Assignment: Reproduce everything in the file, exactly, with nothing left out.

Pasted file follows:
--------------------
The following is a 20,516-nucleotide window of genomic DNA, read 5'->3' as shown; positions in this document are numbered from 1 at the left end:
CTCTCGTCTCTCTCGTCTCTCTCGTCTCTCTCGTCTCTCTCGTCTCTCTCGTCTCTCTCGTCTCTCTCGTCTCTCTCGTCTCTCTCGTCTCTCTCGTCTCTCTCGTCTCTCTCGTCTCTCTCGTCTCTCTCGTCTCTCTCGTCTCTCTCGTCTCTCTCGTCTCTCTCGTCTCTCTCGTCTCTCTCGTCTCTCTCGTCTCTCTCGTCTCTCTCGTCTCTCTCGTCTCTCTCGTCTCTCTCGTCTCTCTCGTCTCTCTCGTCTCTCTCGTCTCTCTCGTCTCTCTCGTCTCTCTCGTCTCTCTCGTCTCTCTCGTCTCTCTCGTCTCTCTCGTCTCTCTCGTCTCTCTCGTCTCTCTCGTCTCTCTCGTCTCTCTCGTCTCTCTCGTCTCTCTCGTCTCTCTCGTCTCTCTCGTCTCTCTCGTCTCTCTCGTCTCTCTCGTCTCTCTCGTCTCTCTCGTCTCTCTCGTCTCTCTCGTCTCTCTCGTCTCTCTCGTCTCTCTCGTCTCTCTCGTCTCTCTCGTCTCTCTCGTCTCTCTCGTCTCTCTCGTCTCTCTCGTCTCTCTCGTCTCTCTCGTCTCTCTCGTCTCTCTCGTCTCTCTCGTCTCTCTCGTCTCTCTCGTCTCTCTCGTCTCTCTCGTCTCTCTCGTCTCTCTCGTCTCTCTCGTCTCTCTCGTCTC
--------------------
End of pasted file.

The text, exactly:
The following is a 20,516-nucleotide window of genomic DNA, read 5'->3' as shown; positions in this document are numbered from 1 at the left end:
CTCTCGTCTCTCTCGTCTCTCTCGTCTCTCTCGTCTCTCTCGTCTCTCTCGTCTCTCTCGTCTCTCTCGTCTCTCTCGTCTCTCTCGTCTCTCTCGTCTCTCTCGTCTCTCTCGTCTCTCTCGTCTCTCTCGTCTCTCTCGTCTCTCTCGTCTCTCTCGTCTCTCTCGTCTCTCTCGTCTCTCTCGTCTCTCTCGTCTCTCTCGTCTCTCTCGTCTCTCTCGTCTCTCTCGTCTCTCTCGTCTCTCTCGTCTCTCTCGTCTCTCTCGTCTCTCTCGTCTCTCTCGTCTCTCTCGTCTCTCTCGTCTCTCTCGTCTCTCTCGTCTCTCTCGTCTCTCTCGTCTCTCTCGTCTCTCTCGTCTCTCTCGTCTCTCTCGTCTCTCTCGTCTCTCTCGTCTCTCTCGTCTCTCTCGTCTCTCTCGTCTCTCTCGTCTCTCTCGTCTCTCTCGTCTCTCTCGTCTCTCTCGTCTCTCTCGTCTCTCTCGTCTCTCTCGTCTCTCTCGTCTCTCTCGTCTCTCTCGTCTCTCTCGTCTCTCTCGTCTCTCTCGTCTCTCTCGTCTCTCTCGTCTCTCTCGTCTCTCTCGTCTCTCTCGTCTCTCTCGTCTCTCTCGTCTCTCTCGTCTCTCTCGTCTCTCTCGTCTCTCTCGTCTCTCTCGTCTCTCTCGTCTCTCTCGTCTC